Hello! I study the political implications of technology.
I am currently an assistant teaching professor in the Jackson School of International Studies at the University of Washington. I teach cybersecurity politics courses and supervise student research through our Cybersecurity Initiative and Global Research Groups. In 2019 and 2023, I won the JSIS Student Service Award.
My research focuses on the ways in which technology structures and shapes interactions between ordinary people trying to make sense of their world. Presently, I focus on two major areas: (1) the political implications of interaction in online communities and (2) the politics of cybersecurity. My current projects include:
- A collaborative, interdisciplinary project that is NSF-sponsored and focused on the cybersecurity risks that disciplinary silos and organizational communication issues create.
- A collaborative NSF-sponsored project meant to understand sentiment in response to COVID-19 information on Twitter in Louisiana and Washington.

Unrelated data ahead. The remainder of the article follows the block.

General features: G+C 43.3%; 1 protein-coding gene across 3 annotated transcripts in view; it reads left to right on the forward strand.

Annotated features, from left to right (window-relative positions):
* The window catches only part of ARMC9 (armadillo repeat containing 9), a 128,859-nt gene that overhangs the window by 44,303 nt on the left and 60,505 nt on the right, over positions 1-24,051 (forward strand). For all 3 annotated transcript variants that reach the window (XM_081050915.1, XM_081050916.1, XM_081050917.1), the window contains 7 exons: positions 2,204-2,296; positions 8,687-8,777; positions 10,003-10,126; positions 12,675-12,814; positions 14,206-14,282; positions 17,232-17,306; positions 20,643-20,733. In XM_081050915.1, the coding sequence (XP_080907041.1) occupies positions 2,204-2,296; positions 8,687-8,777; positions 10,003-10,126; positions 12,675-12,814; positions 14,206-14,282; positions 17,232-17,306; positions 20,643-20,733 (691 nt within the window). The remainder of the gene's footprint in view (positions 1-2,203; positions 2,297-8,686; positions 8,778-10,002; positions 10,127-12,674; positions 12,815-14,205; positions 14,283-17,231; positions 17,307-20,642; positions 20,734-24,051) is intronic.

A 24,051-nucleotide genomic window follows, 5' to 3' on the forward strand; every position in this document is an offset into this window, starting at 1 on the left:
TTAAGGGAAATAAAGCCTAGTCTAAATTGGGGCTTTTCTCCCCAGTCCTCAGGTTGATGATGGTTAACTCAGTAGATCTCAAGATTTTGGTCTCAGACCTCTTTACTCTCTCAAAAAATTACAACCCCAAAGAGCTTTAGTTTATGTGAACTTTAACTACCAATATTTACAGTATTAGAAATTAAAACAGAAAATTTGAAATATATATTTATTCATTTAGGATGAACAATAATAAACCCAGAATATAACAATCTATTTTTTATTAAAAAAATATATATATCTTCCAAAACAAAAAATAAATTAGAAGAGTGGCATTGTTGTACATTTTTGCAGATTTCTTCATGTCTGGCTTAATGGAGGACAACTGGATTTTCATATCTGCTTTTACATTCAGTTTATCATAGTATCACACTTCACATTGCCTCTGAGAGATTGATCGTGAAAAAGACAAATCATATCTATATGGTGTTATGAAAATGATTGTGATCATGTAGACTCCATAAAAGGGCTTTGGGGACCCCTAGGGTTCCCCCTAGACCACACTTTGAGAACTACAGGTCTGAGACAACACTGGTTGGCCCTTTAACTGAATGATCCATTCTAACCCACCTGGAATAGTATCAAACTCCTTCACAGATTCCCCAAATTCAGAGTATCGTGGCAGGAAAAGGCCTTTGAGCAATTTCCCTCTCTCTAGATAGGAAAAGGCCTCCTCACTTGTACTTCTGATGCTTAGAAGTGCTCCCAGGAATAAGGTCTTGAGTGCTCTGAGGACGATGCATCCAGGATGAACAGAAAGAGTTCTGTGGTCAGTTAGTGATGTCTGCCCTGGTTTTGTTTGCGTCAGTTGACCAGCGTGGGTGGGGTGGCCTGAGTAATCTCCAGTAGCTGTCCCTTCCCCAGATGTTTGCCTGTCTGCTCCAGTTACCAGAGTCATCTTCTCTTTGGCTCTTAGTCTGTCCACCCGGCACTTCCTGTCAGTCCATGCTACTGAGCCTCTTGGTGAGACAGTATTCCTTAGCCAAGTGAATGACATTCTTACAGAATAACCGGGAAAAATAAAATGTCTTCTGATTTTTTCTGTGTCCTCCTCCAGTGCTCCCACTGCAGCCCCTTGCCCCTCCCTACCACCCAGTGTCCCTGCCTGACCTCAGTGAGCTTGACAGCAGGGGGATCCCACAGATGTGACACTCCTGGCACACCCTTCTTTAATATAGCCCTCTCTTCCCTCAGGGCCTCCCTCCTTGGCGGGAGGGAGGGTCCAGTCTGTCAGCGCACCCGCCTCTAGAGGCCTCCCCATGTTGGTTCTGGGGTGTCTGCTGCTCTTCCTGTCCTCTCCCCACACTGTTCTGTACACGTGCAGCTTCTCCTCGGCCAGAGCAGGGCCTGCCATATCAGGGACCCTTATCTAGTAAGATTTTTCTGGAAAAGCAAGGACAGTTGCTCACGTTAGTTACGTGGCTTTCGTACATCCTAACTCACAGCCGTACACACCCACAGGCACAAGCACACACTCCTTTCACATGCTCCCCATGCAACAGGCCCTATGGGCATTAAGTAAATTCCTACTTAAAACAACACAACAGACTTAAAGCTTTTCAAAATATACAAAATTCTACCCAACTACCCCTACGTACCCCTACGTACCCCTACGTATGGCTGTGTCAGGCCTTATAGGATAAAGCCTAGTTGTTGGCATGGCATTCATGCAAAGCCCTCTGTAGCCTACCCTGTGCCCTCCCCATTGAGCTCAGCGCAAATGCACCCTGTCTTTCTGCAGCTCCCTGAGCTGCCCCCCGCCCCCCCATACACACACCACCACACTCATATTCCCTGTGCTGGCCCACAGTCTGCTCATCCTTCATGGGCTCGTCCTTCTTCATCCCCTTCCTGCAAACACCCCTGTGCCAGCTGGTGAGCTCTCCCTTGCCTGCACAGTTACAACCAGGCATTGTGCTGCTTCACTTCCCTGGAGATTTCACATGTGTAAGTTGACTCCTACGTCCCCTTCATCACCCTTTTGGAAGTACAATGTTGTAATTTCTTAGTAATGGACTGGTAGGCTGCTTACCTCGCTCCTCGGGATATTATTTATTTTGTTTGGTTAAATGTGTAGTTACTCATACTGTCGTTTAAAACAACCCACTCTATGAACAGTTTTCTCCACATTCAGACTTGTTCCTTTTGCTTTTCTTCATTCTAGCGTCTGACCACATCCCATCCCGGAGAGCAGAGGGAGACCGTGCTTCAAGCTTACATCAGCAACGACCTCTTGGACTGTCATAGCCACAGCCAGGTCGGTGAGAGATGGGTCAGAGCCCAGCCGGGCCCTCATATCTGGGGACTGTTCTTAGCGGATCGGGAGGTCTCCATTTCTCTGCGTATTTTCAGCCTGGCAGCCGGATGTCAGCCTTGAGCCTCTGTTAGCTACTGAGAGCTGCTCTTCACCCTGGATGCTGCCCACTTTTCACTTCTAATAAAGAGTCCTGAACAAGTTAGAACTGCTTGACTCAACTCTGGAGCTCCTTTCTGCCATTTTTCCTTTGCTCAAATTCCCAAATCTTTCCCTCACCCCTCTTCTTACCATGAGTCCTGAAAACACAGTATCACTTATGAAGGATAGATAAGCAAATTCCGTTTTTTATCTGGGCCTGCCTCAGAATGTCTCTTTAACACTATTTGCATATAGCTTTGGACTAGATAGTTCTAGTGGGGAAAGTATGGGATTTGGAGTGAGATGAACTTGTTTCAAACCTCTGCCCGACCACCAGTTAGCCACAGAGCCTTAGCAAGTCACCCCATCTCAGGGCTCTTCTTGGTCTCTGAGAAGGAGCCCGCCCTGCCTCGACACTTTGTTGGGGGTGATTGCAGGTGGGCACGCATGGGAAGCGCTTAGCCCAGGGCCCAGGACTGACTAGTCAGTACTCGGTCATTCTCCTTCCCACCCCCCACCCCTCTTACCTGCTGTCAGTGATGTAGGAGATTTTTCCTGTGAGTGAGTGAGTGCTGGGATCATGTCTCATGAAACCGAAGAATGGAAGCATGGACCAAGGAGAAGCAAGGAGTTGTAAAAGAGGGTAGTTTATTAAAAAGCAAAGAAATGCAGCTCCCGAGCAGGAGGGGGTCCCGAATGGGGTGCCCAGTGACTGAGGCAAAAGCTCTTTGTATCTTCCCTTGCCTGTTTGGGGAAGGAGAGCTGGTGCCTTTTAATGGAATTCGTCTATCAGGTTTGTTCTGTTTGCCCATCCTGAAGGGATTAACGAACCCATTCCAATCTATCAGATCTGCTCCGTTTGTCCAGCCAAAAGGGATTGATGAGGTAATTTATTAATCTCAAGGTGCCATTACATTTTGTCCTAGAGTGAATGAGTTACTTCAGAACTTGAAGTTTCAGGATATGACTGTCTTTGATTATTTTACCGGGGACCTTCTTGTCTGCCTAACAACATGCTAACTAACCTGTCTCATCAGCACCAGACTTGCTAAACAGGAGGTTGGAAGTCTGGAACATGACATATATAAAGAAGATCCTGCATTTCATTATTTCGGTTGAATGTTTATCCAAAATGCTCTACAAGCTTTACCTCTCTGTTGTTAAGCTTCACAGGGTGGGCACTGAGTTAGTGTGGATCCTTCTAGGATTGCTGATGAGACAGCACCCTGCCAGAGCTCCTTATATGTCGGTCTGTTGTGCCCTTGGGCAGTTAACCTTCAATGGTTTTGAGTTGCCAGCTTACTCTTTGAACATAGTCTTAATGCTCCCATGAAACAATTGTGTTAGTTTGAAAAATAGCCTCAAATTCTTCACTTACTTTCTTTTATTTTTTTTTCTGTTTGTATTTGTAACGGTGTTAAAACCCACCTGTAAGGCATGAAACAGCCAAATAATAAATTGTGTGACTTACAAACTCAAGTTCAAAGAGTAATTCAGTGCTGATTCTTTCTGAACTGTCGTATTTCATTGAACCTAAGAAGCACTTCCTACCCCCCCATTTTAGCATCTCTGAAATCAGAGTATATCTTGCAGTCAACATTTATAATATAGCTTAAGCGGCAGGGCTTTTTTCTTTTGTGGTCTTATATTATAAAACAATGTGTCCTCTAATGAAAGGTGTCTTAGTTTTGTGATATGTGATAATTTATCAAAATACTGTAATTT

- A project to understand the types of policy-significant information that spreads in informal online spaces, particularly parenting groups.
My work has included research that explores political mobilization emerging from highly populated online communities and focuses on actors such as Anonymous and other hacktivists, the Pirate Parties, and digital pirates. I wrote a book called Expect Us: Online Communities and Political Mobilization. Expect Us is published by Oxford University Press in the Digital Politics series. The book is based on my dissertation, which won an award in 2012 from the Association of Internet Researchers. I have a Ph.D. in Political Science from the University of Washington.
Feel free to contact me at jlbeyer [at] gmail dot com. You can also find me on Twitter @jlbeyer.